Millard Fillmore gets a lot of flack in American history for being mediocre. He's almost known for not being very well known as in the Seinfeld episode about "The Fillmore Boys Gang".
Perhaps that's why the only book I could find on him was written in the 1930's by what I can only assume was an unrepentant Fillmorephile since the book was a 550 page opus on the life and times of Millard Fillmore.
As I choked down page after page of this uninspiring book written in the stilted language of academics of that time, I couldn't help but think that although this guy was clearly a little too fond of Fillmore, there's plenty of people out there that are too hard on him.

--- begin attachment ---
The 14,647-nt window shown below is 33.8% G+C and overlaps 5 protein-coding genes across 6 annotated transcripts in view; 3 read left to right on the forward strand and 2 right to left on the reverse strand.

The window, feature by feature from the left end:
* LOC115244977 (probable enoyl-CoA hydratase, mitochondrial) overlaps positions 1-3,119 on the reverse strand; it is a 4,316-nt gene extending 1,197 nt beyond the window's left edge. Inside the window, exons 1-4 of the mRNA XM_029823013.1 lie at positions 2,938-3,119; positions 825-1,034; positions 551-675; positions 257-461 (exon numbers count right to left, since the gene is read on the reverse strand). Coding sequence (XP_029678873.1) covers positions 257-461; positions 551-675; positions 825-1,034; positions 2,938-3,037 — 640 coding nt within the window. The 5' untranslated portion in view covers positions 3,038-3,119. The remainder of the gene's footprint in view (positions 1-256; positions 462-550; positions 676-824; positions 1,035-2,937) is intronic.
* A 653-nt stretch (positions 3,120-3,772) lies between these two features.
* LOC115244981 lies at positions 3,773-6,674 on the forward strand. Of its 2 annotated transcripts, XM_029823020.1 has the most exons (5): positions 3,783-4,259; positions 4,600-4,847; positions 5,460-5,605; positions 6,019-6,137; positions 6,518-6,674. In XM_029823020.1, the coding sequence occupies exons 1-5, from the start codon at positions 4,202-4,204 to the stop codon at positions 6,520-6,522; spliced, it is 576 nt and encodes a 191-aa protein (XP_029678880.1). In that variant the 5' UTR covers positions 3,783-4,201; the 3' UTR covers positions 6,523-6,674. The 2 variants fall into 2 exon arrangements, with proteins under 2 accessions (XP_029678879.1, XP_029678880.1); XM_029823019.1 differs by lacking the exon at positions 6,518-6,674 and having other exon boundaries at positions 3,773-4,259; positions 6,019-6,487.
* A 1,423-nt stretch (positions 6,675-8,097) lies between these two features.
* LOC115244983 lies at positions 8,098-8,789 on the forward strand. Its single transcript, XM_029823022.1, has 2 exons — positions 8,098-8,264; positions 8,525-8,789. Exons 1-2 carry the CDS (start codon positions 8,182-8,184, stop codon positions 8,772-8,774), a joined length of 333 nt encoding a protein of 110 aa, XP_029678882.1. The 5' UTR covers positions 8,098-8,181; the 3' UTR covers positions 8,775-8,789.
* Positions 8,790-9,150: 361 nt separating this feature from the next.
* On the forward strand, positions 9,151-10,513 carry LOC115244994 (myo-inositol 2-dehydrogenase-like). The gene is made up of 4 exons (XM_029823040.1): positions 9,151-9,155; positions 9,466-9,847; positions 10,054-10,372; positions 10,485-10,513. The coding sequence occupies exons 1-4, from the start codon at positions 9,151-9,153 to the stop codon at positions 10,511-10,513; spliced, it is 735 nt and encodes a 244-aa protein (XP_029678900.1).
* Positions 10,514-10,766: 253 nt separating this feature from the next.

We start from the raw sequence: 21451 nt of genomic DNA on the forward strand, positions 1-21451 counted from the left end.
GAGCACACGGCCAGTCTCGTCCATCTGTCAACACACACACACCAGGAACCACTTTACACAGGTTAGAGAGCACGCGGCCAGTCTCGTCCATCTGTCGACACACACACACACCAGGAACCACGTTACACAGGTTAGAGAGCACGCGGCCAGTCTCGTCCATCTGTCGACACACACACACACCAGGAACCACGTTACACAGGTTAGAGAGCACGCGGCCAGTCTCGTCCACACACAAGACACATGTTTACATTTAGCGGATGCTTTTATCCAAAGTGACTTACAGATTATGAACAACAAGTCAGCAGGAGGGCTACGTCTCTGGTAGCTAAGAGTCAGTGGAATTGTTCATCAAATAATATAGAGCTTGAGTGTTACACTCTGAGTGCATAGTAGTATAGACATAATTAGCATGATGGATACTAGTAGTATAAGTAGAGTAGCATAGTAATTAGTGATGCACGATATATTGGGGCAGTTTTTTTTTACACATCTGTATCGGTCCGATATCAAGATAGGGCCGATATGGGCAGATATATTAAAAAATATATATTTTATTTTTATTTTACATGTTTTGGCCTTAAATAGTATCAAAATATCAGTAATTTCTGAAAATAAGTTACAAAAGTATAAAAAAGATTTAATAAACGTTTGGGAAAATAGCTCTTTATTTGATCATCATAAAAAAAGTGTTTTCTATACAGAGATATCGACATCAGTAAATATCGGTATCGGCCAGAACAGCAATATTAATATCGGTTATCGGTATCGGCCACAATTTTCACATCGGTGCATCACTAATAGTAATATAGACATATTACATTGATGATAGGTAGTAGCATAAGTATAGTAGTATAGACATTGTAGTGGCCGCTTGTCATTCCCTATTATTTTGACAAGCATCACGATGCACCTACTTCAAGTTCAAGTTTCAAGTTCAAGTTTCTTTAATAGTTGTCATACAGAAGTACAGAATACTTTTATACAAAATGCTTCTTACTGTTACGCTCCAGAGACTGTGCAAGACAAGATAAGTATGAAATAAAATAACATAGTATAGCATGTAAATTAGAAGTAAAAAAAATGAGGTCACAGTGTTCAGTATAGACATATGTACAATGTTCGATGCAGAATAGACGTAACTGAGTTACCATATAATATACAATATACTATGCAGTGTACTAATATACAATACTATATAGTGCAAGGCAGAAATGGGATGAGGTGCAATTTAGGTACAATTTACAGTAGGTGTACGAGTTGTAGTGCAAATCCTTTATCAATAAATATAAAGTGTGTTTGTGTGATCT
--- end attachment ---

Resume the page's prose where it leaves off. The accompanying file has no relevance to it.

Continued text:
Yes, he didn't do a lot in office that was very notable other than sending Commodore Perry to Japan as the first American to open trade there and start the presidential library, but he also didn't do things that made him one of the nation's worst presidents either.
He didn't commit high treason like President Tyler who joined the Confederacy in his retirement (he was the only former president to die who was denied a state funeral and flags at half staff)
He didn't do nothing to try and stave off Civil War between the North and South as President Pierce did.
He didn't have active Confederate sympathizers in his cabinet like President Buchanan (they were actually feeding information to rebels on troop levels in Federal bases prior to the Civil War)
So I would argue that it could have been a lot worse and the guy kind of gets a bad rap.
It's also important to remember that he took over after the death of Taylor, so it's not as though he was elected with some big mandate anyway. No one expected much from President Ford right?